So the US intervention is about maintaining some stability.

CA: I agree. The overarching US aim is stability.

But it is stability based on the existing order that is itself structurally unstable. There is continual turmoil and instability in Haiti because of the very sharp divide inside Haiti. There is a flat contradiction here in US policy.

The crude breakdown is this: 85% of Haiti's eight million people are poor peasants or unemployed or under-employed. There is a small middle class - defined as all those from taxi drivers to a small businesspeople - which makes up a further 10% of the population. And then there is a tiny section of the population who are enormously rich.

This imbalance is simply not sustainable.

MO: One of the things Aristide seems to have done, by carrying out US policy, was to create new free trade zones and a new working class. These people might be a new factor.

CA: That's not quite right. The assembly sector has been promoted for 30 years, and began under the dictatorship of Jean-Claude Duvalier in the 1970s. It peaked - perhaps employing as many as 100,000 people - towards the end of the 1980s. Since then the sector has been in decline. The number of workers dropped massively in the early '90s because of the military coup of 1991 and the instability and economic embargo that followed.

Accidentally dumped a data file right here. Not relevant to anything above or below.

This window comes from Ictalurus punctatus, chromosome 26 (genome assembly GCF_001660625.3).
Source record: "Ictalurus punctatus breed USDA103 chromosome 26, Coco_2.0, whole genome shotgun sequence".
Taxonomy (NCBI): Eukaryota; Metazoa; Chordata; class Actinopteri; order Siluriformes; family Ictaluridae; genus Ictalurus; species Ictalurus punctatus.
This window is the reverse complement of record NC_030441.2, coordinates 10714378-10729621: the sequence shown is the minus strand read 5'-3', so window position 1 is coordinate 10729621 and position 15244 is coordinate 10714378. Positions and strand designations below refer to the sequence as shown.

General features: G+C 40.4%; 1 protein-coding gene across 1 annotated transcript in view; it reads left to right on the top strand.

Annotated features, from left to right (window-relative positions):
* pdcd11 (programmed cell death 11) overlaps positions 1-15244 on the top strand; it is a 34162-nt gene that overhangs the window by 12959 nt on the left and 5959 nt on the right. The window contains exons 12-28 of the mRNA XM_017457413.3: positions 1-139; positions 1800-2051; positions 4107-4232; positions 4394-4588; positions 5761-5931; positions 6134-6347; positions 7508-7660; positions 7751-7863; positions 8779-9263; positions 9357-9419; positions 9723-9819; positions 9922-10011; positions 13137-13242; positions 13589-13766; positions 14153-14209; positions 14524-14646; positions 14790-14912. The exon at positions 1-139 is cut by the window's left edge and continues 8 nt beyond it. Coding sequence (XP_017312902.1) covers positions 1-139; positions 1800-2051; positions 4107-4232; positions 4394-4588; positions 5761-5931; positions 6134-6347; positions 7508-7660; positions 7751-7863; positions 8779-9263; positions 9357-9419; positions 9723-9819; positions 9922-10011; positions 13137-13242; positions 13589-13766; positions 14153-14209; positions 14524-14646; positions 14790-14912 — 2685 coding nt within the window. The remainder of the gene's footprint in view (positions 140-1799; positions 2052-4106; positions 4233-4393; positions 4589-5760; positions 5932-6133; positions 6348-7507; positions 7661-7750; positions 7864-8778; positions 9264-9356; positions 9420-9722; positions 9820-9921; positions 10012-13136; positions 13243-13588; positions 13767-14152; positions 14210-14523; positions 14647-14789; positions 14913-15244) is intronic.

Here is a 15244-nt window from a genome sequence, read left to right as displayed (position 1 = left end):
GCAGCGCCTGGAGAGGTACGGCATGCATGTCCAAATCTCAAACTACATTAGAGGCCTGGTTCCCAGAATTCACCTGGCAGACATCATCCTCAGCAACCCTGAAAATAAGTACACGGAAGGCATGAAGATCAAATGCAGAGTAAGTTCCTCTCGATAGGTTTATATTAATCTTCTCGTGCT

There has been a small recovery during the 1990s. But at the moment only about 25,000 workers are employed in the sector.

Aristide passed legislation which will allow the creation of huge, new free trade zones. One has opened on the border with the Dominican Republic and two others are planned.

MO: What about the left's response to the US-led foreign intervention? Clearly the US is not benign or benevolent. But a single focus on 'evil US imperialism', without any apparent concern for the development and protection of the workers' movement, is crazy. 'US troops out now' seems equal to 'Death squads to power'.

CA: We need to consider the longer-term. We need to see what type of alliances the US has made in Haiti. They have always linked up with the most reactionary sectors of business and the elite, and also the most violent and repressive elements in the army and police.

Then, more recently, the US intervention in the first days of March was the logical conclusion of their policy in earlier months which was to put pressure on the Aristide government without ever putting any real pressure on the opposition. That policy ruled out any possibility of a compromise between the two groups.

Should the US be there? Well, what the situation makes me think of is the situation in the north of Ireland. People always said that if the British army left there would be massive bloodshed; no doubt the situation in Haiti could be described in the same way. But I don't believe this. It is an artificial construct to justify the existence of an occupying force.

We also have to be very aware that our progressive organisations - including the union federation Batay Ouvrier and the Haitian group which has organised the equivalent of a Social Forum - are, even now, demanding the withdrawal of foreign troops.